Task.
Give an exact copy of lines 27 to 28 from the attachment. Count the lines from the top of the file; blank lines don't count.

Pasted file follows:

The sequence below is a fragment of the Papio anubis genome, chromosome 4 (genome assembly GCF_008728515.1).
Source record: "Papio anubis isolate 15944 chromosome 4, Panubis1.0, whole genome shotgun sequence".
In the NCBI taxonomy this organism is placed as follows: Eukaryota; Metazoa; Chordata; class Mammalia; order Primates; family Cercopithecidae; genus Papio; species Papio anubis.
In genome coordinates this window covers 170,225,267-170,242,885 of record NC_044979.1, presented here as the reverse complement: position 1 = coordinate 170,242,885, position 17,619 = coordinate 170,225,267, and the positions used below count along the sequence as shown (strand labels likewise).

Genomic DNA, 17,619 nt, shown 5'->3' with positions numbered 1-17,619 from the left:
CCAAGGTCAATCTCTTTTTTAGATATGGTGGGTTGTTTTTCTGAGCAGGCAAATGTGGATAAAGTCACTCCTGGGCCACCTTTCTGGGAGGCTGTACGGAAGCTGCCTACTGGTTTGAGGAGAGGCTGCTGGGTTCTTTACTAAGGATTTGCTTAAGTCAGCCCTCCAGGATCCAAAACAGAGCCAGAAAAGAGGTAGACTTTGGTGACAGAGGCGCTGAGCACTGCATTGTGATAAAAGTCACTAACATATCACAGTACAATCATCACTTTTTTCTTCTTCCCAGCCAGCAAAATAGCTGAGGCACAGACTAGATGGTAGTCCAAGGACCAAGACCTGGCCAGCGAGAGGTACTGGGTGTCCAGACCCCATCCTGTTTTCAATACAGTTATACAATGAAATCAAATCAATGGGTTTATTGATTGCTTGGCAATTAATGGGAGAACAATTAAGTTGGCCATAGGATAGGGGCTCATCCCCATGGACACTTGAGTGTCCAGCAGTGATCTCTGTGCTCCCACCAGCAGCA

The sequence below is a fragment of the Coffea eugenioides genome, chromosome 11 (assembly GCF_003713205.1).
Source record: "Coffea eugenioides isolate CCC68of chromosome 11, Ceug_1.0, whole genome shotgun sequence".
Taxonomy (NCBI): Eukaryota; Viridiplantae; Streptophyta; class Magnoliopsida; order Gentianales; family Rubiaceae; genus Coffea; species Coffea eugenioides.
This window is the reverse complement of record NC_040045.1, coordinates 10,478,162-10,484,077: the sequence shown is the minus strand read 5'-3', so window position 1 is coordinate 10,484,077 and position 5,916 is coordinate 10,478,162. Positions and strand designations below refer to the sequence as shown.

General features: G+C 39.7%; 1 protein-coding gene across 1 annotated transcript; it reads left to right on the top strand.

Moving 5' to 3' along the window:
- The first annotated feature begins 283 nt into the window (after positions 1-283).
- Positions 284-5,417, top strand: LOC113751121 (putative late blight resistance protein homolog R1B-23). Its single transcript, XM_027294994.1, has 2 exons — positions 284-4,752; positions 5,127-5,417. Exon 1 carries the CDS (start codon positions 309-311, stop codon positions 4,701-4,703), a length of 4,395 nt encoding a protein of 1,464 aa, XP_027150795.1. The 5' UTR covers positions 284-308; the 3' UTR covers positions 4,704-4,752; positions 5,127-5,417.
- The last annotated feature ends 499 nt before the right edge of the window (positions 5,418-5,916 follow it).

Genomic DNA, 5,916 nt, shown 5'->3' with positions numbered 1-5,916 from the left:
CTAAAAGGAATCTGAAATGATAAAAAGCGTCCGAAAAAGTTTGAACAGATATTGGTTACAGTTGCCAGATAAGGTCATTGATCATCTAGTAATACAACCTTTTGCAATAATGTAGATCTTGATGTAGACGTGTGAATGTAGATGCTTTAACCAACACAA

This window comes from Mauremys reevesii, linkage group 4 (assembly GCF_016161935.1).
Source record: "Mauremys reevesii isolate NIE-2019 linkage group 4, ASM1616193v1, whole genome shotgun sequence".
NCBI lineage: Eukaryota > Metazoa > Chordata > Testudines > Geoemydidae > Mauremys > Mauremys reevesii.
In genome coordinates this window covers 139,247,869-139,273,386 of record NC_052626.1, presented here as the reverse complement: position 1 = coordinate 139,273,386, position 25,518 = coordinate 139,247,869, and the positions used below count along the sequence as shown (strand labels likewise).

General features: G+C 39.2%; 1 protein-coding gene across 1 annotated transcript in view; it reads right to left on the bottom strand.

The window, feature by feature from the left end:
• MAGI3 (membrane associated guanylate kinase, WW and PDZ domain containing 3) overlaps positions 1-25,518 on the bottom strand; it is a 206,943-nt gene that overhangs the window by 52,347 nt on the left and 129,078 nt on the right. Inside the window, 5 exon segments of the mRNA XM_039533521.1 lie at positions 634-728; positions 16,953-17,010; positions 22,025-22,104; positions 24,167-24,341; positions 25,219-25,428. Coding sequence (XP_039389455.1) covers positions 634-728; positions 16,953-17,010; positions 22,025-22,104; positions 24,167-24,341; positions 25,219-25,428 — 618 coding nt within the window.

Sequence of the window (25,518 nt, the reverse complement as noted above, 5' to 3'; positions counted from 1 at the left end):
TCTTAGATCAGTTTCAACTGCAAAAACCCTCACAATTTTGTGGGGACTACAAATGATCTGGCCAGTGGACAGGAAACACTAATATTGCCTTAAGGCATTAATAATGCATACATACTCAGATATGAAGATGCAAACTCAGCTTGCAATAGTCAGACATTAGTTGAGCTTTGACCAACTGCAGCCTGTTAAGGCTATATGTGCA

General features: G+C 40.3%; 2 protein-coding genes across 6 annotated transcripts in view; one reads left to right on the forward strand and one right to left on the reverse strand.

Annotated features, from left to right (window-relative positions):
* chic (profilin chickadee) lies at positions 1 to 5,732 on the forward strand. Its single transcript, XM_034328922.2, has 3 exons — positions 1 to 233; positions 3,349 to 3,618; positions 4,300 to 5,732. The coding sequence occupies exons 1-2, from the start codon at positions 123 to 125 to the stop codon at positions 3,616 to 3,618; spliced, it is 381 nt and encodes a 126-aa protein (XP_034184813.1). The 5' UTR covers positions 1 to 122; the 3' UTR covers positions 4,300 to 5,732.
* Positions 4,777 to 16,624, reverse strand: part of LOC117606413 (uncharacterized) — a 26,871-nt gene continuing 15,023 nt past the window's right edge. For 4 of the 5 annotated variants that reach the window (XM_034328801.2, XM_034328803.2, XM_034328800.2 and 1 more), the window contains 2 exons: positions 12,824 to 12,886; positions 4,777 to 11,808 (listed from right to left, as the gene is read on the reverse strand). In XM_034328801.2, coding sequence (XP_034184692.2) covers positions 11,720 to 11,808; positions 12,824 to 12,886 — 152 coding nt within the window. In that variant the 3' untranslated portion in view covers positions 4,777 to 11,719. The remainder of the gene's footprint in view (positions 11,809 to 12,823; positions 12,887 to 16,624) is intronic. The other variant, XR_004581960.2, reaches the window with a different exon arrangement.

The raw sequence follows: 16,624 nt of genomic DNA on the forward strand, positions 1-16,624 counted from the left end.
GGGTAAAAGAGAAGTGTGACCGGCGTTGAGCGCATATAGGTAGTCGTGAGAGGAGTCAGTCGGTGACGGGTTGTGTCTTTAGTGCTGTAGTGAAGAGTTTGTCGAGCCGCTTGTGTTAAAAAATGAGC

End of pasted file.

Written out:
General features: G+C 40.3%; 2 protein-coding genes across 6 annotated transcripts in view; one reads left to right on the forward strand and one right to left on the reverse strand.

Annotated features, from left to right (window-relative positions):